toward the students. If staff see the parents as being inadequate, then their intervention should make a positive contribution to helping the students improve themselves through better parental guidance.
In conclusion, the staff's negative stereotyping of the parents, their decision to act as substitute parents, and their conflicts with parents are related to social class and ideological factors. The program ideology requires that its adherents must at least surreptitiously seek someone to blame for the students' at-risk status. The staff selectively interpret their communications with parents, identifying them as possessing deficits that are responsible for this set of circumstances. Social class differences between staff and parents enter into this question because the former see a plethora of valid reasons for looking down on the latter. This makes the process of objectification and negative stereotyping easier for them to accomplish.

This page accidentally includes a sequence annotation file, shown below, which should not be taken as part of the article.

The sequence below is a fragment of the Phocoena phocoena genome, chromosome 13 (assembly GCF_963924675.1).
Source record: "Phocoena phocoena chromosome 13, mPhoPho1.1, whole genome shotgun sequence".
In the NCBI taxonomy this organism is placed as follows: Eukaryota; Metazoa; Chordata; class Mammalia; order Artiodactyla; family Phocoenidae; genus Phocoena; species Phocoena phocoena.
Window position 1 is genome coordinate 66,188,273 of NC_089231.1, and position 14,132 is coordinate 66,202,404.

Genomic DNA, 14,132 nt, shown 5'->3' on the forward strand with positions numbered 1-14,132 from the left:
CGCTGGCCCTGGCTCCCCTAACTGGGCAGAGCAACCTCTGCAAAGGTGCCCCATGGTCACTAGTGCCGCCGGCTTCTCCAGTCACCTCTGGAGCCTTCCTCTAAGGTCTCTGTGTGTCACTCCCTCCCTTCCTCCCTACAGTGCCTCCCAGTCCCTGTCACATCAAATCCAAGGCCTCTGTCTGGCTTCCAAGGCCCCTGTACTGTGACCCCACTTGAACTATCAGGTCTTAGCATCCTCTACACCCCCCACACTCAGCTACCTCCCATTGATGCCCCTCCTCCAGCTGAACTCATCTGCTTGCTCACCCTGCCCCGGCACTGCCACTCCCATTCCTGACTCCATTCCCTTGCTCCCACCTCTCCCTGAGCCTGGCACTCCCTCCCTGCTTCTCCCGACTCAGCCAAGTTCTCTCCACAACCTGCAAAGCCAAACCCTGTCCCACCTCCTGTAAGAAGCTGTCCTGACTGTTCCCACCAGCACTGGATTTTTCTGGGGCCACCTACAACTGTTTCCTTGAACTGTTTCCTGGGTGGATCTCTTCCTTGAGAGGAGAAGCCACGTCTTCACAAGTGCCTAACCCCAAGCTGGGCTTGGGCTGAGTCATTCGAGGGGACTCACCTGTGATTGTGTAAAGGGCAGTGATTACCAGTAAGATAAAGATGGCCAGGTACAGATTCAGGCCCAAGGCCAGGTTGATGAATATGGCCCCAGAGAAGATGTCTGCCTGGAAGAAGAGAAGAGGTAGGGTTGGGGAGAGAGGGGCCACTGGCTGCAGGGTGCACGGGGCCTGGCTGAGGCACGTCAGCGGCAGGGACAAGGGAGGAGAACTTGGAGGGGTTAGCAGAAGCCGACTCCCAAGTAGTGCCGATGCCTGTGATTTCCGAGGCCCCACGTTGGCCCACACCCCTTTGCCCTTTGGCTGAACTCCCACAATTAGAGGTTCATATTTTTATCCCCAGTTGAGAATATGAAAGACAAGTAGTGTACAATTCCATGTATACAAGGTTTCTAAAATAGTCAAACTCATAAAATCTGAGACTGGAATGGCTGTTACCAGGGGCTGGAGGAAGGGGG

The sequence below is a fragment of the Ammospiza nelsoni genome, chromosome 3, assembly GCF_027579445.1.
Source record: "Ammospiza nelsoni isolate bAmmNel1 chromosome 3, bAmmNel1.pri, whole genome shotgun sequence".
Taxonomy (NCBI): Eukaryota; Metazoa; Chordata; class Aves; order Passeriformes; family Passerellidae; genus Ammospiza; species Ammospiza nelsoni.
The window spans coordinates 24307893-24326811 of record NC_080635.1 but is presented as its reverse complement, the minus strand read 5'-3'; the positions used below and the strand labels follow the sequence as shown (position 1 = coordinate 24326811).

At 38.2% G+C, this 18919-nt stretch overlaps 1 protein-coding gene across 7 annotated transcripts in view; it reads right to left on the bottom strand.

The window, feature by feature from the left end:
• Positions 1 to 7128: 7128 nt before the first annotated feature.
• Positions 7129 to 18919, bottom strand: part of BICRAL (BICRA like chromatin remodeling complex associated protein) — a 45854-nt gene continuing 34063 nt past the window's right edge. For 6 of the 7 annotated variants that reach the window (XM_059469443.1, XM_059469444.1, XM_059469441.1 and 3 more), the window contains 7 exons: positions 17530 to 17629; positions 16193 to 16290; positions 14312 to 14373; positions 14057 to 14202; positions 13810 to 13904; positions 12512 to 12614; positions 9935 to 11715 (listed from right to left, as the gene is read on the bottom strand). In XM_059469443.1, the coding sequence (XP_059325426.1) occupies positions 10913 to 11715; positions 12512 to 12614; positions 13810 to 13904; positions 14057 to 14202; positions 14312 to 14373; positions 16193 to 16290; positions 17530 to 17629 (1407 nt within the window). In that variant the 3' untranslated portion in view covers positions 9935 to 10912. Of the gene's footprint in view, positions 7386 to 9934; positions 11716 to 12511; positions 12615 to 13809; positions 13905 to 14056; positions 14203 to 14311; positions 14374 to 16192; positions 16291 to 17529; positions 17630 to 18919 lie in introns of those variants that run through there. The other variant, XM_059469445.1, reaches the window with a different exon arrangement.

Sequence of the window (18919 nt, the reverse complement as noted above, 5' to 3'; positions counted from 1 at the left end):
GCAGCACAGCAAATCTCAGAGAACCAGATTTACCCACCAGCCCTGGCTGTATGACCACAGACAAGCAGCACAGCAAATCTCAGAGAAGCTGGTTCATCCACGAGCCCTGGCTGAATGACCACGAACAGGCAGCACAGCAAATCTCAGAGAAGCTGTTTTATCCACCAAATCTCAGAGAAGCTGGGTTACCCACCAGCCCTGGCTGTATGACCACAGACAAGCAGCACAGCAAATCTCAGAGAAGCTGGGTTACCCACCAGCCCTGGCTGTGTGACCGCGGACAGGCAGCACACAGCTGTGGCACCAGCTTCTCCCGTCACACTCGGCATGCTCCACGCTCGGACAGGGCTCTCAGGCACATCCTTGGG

In the next chapter, I will discuss the relationship between the program, the students, their parents, and the schools. It will be argued that the program does little to set a framework within which the students can voice their opinions about the schools. Again, this is theorized as being related to ideological and social class factors within the program that serve to resist communication.